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Be rights savvy!

If you’re not feeling in control of your life, understanding your rights and how they apply could make all the difference.

Last updated: 15 February 2024

As an older person, do you feel like you’re in charge of your life? Do you see yourself as being in control—or do you feel like things happen around you and you don’t have much say in what’s going on?

Taking action to make things happen in our lives, rather than passively waiting for them to happen, gives us what’s called a ‘sense of agency’—a feeling of ‘being in the driver’s seat’ of our own lives. This sense of agency makes a vast difference as we age in how we feel about our quality of living and how much we enjoy our later years.

To feel agency requires an active mindset—a way of thinking, or a state of mind, that motivates us to be proactive. And having an active mindset can come from being ‘rights savvy’: knowing and understanding your rights (and what you can do) as they relate to circumstances and events you might encounter.

Active mindset: an example

Let’s look at health and wellbeing in older age as an example. People with an active mindset work out the ways of exercising and types of foods that are best for them and follow through with those options. They choose to have regular health checks, and they do whatever they can to maintain their health as they age.

However, people with a passive mindset wait to see what happens, as though poor health was unavoidable in older age. They don’t exercise or think about healthy food choices because they assume it ‘doesn’t matter now’ or ‘won’t make a difference’.

Which approach is more likely to lead to better health and wellbeing and, as a result, more wellbeing and comfort in older age?

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What does being rights savvy mean?

Being rights savvy is about taking greater control of your life, rather than opting for a ‘set and forget’ way of doing things. It means actively deciding your own choices based on sound information you have gathered from trusted sources, and not doing things the same way as other people just because that’s easier.

It’s about being active, curious and aware of laws and policies (and any changes) that might allow you to have a greater say in your own life. This active mindset needs to continue with regular reviews every few years as laws and government policies change, as does your own individual circumstances. Having trusted sources of information (see links at the end of this article for some ideas) and key professionals who are up to date with any changes are key to you remaining savvy about your rights.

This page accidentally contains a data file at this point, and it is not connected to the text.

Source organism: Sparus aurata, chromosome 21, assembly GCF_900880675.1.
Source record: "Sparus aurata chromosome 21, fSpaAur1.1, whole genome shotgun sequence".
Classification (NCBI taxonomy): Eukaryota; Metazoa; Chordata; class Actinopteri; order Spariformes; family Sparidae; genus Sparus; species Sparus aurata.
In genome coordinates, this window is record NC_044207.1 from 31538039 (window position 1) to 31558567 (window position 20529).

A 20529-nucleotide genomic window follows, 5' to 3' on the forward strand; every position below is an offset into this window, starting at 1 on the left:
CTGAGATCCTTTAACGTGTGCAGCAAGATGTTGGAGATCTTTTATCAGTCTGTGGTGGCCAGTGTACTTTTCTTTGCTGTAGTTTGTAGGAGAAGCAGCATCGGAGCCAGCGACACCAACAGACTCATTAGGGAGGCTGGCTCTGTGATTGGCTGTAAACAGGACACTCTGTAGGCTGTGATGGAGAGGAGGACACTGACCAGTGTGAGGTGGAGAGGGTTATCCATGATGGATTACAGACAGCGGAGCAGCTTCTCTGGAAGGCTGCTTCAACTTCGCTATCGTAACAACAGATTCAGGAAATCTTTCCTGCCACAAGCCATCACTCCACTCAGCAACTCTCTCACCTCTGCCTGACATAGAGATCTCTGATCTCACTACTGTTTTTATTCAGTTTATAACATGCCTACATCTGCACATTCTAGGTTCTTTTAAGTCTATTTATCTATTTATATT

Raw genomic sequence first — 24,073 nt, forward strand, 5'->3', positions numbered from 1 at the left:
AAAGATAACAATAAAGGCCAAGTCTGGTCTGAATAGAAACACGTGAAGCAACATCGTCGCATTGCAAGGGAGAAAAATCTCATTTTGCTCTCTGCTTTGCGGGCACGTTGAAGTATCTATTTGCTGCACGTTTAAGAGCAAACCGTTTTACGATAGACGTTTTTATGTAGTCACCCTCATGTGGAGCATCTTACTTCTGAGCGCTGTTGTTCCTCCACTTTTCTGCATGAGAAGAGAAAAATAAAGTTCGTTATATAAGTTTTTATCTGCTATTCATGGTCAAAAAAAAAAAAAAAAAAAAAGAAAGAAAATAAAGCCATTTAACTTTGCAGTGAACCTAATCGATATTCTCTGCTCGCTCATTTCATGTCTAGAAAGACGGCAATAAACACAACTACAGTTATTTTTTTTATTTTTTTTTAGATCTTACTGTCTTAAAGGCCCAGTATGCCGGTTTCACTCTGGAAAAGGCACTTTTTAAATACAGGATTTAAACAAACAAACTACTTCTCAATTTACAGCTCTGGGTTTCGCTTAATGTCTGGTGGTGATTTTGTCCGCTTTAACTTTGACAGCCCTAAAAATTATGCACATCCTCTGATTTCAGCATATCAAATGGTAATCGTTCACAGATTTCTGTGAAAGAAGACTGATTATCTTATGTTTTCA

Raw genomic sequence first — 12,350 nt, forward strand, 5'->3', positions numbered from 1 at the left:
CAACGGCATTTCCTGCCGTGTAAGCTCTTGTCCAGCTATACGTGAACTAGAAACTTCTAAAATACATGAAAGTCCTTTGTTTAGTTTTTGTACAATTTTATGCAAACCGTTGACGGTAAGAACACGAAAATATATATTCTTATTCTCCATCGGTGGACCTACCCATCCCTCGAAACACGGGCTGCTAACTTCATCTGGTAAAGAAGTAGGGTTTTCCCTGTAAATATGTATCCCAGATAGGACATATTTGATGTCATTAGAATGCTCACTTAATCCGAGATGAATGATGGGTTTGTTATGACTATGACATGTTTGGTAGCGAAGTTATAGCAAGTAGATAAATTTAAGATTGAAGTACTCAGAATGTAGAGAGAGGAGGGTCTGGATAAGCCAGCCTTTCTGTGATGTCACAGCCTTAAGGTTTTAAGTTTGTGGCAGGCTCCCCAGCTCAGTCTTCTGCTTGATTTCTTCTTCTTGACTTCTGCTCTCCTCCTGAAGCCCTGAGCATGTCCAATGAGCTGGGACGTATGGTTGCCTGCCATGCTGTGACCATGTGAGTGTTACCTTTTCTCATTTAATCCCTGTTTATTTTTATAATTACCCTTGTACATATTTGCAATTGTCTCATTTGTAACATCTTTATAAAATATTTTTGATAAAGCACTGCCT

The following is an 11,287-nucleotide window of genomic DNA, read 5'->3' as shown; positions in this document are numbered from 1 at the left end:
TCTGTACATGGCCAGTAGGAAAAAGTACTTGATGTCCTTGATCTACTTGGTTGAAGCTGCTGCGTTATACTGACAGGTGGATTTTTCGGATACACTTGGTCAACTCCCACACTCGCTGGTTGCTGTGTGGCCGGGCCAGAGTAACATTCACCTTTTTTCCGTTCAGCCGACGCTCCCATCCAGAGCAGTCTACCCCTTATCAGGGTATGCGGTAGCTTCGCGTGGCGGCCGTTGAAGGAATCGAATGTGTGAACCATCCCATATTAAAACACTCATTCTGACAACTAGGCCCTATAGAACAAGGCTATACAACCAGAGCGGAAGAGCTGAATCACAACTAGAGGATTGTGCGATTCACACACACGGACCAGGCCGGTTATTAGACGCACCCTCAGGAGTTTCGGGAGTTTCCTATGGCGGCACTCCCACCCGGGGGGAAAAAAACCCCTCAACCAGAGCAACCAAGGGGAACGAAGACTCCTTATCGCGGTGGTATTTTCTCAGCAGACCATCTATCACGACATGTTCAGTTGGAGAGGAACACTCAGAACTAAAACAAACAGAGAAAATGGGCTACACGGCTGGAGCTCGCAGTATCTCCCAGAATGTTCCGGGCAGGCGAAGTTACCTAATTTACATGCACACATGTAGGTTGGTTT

Being rights savvy is also a way of minimising the likelihood of elder abuse. Recent national studies indicate that about 15% of people over 65 have experienced abuse in some form. When you are rights savvy, you know you have rights, you understand how your rights apply in your day-to-day life, and you’ll be more likely to take action against any abuse that might occur.

Rights are based on law

People’s rights aren’t ideals or principles—they are enshrined in law, and they don’t diminish as we grow older. Our rights can come from:

  • international laws, such as United Nations Conventions

  • national laws, such as the Aged Care Act 1997, which regulates aged care services

  • state and territory laws, such as those relating to enduring powers of attorney, guardianships and consumer protection.

With so many laws, it can be difficult to know all your rights—and from time to time the laws change, too. That’s why it is important to be curious about your own choices, your options and how you can put your rights into practice.

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The right to receive care your way

The Interim Report from the recent Royal Commission into Aged Care Quality and Safety noted that older people often found themselves in urgent need of extra care because of an unexpected health crisis that led them to be in hospital and unable to return home.

When you’re in the middle of such a crisis, it’s very difficult to learn about new and complex systems of care and to work out who you want to help you with these decisions. A much better plan is to be rights savvy and proactively prepare now for the possibility of a change in your needs, so that you maximise the control you have over unexpected circumstances.

Rights savvy means future planning

Being rights savvy means knowing your options, choosing your support team and formalising your wishes and preferences long before any decisions need to be made. This is often called ‘future planning’, and it goes a long way towards protecting your right to receive care in the way you’d like.